Apple sold up to 525,000 iPhones at its stores and AT&T's in the first weekend since the device launched on Friday, the Los Angeles Times has reported.
Half of Apple's stores on the US west coast sold out on the first day, said other media outlets, citing San Francisco's Global Equities Research.
According to AT&T, provider of wireless services for the iPhone, most of its 1,800 stories sold out within 24 hours.
The phone, on sale in Europe this year, has a web browser and media player.
Apple boss Steve Jobs has said the iPhone will become Apple's third main business after the iPod music player and Mac computer, which generate $10bn in annual sales each.
Apple said it hoped to sell 10 million iPhones by 2008 and grab a 1% share of the mobile phone market.
According to Apple's website, there is already a two to four week waiting list to order the phone online.
The quad-band phone has a 3.5in (9cm) touch screen, wi-fi, no keyboard, a camera and a web browser on board.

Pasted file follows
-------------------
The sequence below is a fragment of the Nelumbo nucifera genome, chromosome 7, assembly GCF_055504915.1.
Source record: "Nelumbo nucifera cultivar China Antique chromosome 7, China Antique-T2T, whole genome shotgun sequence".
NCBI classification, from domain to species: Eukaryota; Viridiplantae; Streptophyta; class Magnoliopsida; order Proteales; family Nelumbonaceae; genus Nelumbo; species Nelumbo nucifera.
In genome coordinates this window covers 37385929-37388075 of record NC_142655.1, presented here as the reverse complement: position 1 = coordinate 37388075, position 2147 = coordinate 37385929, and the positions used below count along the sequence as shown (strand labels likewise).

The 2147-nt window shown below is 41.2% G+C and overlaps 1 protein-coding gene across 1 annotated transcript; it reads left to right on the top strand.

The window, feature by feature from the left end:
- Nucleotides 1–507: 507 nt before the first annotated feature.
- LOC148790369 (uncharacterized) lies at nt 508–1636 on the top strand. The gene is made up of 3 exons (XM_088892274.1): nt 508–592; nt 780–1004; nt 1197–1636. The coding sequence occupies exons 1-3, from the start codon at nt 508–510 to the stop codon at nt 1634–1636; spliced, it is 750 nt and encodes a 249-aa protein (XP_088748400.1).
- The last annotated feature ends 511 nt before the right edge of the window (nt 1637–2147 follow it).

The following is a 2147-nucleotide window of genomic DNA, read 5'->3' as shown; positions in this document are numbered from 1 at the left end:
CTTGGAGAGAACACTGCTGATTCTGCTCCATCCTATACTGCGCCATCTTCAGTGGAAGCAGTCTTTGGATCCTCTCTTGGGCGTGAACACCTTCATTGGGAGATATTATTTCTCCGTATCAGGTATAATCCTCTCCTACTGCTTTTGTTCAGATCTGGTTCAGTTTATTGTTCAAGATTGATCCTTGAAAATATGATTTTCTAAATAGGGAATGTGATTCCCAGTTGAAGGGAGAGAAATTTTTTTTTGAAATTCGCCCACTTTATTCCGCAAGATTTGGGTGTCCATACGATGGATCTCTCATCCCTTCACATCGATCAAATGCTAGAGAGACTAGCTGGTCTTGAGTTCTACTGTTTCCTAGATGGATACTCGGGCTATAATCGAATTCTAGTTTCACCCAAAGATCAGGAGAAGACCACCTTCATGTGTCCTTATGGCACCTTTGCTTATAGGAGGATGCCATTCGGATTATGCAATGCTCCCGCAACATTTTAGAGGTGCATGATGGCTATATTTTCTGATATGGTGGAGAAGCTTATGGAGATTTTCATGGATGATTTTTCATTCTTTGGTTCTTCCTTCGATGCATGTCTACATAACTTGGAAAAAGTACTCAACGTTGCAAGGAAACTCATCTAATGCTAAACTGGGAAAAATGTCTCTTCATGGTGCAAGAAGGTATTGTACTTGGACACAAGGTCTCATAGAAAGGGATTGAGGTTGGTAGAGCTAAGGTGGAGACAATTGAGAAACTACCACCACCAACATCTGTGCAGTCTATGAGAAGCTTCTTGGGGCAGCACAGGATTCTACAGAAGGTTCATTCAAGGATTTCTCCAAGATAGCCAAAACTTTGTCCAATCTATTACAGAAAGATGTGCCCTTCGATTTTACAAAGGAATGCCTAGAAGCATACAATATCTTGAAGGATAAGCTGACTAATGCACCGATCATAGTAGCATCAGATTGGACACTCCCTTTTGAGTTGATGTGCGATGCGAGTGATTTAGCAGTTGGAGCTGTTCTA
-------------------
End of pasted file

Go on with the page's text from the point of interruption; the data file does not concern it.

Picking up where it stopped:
It is intended to be used as a media player to listen to music and watch video uploaded to it via iTunes.
It is available in two versions, having either four or eight gigabytes of memory.
Apple said the iPhone's battery would give eight hours of talk time, six hours of web use or seven hours of video watching.
Some fans had been queuing for days
The device costs either $499 or $599 and buyers must also commit to a two-year contract with AT&T that will cost them a minimum of $59.99 per month.
As with many Apple products, prices in Europe are likely to be higher than direct currency conversions from the US dollar would suggest.
The iPhone is due to debut in Europe in late 2007 and in Asia in 2008.
Apple's shares dipped in early trade in New York as investors reacted to separate reports that recording giant Universal Music Group has refused to renew a deal with Apple's iTunes Music Store that guarantees the online music seller exclusive access to all Universal content.
This could put in jeopardy the range of artists on offer at iTunes, which provides music to be played on the iPod and iPhone.
Apple said it was still negotiating with Universal, but its shares suffered and ended the trading day 0.64% down at $121.13 in New York.